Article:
More broadly, there is very little strategic learning about development innovation: what do we know about what it takes to manage an innovation venture in development? What are the unique challenges and pitfalls? How does innovation management differ from the wider public and the private sector? These lessons are out there, but remain largely tacit: in the heads of those involved in the innovation movement and seldom shared more widely. The risk here is that without such learning being shared and applied, development innovation efforts will be based on principles and lessons that are not appropriate to the context.
3. Innovation processes and systems
Development innovations typically succeed despite, rather than because of, the labyrinthine architecture of development. In a forthcoming study on innovations in global infectious disease responses, I characterise successful processes as ‘serendipitous relay races’: the baton gets picked up just in time and moves on to the next stage. The way in which innovation processes are designed and supported does not always take account of institutional barriers and capacity gaps. Without such considerations, innovation processes risk becoming – and often are - idiosyncratic, weak and disconnected from the problems they are seeking to address.
Relatedly, although the most successful innovations have been open and networked in nature, resulting from collaboration of many organisations, many are more closed and institutionally focused. This has led to a spate of institutionally branded innovations, especially but not exclusively in mobile and digital technologies. In the extreme, such development innovation leans more toward marketing than research and development. It becomes advantageous for organisations to brand themselves as innovative, to have a few signature technologies that communicate this branding, and to use these aggressively to further their fundraising goals. This can and has led to an internally focused and competitive approach to innovation. While some competition is of course vital in innovation, the current institutionally centered approach risks replication the wider dysfunctions of the aid sector. It runs counter to both the principles of development and the latest thinking on open innovation from the private sector.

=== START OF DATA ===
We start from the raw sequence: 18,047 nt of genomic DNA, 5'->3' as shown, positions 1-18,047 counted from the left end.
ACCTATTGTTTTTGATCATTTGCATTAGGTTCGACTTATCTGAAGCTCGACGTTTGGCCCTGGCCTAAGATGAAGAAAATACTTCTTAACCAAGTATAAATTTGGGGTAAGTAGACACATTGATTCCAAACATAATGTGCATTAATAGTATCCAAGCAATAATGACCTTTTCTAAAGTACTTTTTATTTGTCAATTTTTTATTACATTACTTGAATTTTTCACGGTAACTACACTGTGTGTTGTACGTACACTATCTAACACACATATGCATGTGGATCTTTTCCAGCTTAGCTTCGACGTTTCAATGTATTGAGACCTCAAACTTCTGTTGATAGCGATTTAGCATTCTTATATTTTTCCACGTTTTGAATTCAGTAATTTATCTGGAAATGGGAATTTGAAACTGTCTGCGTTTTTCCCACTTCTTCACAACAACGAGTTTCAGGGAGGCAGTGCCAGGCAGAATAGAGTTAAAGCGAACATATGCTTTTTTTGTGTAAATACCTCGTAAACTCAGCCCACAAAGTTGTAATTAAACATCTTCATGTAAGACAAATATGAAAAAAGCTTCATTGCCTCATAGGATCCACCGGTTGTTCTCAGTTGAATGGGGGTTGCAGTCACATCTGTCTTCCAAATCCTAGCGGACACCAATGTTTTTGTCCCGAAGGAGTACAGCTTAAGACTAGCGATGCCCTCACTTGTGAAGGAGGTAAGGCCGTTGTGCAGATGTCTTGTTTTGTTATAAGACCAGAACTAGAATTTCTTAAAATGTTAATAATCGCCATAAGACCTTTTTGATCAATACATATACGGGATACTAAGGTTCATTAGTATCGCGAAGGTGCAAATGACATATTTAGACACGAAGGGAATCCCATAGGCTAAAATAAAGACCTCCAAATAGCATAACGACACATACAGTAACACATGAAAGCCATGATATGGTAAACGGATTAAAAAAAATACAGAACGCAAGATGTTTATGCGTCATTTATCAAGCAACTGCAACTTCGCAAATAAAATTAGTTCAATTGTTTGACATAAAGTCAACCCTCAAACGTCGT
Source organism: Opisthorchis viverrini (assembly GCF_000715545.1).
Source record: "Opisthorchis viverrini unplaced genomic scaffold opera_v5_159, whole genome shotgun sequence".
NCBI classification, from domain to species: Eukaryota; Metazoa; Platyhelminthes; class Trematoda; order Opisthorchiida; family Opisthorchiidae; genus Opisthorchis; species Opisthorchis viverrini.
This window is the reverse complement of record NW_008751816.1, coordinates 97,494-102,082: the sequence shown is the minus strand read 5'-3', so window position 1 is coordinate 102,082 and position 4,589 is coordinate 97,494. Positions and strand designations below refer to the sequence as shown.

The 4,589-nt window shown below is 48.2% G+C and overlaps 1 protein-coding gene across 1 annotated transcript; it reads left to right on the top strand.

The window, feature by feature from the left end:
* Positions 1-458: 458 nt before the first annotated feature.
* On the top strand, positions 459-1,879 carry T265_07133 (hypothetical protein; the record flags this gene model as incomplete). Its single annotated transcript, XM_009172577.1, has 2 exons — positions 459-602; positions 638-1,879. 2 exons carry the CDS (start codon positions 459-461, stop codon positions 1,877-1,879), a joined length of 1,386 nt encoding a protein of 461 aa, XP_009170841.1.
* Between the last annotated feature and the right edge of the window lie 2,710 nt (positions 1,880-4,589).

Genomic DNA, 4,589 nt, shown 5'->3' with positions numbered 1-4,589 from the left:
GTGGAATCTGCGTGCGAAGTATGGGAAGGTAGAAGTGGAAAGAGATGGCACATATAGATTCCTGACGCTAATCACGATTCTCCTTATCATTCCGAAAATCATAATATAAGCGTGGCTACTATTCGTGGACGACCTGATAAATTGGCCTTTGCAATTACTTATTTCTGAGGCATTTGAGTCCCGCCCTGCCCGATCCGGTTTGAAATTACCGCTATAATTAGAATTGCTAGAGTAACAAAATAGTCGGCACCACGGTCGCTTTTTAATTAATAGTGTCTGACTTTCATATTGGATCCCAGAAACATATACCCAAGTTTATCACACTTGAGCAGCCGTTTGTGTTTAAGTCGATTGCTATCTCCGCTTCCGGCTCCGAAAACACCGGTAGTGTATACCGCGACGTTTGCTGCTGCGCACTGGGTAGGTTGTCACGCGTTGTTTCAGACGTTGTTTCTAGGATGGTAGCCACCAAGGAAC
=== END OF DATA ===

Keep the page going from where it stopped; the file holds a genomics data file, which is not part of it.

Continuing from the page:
Innovations may well be oversold as the answer to development problem, without enough emphasis on the importance of failure. The potential payoffs of innovation are considerable, but so are the costs and the risks. In a time when development leaders are demanding more private sector know-how and approaches, it is remarkable that our approach to innovation is still so steeped in development grant giving protocols.
The reality is that in the private sector, successful innovation generates a surplus to cover failures. There are not always such benefits in development. Failures are painful to all concerned. The reality is that we need a more honest conversation about how much the sector fails already, albeit in conventional and therefore institutionally acceptable ways. To paraphrase Keynes, we need development innovation to risk unconventional successes.